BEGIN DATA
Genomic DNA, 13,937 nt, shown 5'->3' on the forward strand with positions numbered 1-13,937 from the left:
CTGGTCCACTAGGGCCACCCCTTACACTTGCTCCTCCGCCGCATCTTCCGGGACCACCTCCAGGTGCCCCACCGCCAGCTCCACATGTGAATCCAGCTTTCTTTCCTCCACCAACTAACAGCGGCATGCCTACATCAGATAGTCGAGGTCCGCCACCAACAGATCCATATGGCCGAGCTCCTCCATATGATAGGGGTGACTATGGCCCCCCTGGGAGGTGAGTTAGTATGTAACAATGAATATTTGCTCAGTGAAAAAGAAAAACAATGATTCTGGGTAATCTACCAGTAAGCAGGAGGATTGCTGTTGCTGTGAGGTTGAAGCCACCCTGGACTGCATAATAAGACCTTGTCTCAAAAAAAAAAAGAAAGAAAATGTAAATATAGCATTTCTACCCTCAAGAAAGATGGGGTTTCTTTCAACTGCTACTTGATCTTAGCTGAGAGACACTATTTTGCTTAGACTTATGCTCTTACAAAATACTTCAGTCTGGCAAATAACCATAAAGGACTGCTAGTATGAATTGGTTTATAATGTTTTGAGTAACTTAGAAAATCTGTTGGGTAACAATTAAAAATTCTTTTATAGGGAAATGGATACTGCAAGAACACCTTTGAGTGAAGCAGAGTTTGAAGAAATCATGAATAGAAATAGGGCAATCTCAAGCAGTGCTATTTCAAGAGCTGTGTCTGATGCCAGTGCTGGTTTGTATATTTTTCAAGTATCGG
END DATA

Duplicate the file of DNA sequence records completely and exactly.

Genomic DNA, 13,937 nt, shown 5'->3' on the forward strand with positions numbered 1-13,937 from the left:
CTGGTCCACTAGGGCCACCCCTTACACTTGCTCCTCCGCCGCATCTTCCGGGACCACCTCCAGGTGCCCCACCGCCAGCTCCACATGTGAATCCAGCTTTCTTTCCTCCACCAACTAACAGCGGCATGCCTACATCAGATAGTCGAGGTCCGCCACCAACAGATCCATATGGCCGAGCTCCTCCATATGATAGGGGTGACTATGGCCCCCCTGGGAGGTGAGTTAGTATGTAACAATGAATATTTGCTCAGTGAAAAAGAAAAACAATGATTCTGGGTAATCTACCAGTAAGCAGGAGGATTGCTGTTGCTGTGAGGTTGAAGCCACCCTGGACTGCATAATAAGACCTTGTCTCAAAAAAAAAAAGAAAGAAAATGTAAATATAGCATTTCTACCCTCAAGAAAGATGGGGTTTCTTTCAACTGCTACTTGATCTTAGCTGAGAGACACTATTTTGCTTAGACTTATGCTCTTACAAAATACTTCAGTCTGGCAAATAACCATAAAGGACTGCTAGTATGAATTGGTTTATAATGTTTTGAGTAACTTAGAAAATCTGTTGGGTAACAATTAAAAATTCTTTTATAGGGAAATGGATACTGCAAGAACACCTTTGAGTGAAGCAGAGTTTGAAGAAATCATGAATAGAAATAGGGCAATCTCAAGCAGTGCTATTTCAAGAGCTGTGTCTGATGCCAGTGCTGGTTTGTATATTTTTCAAGTATCGG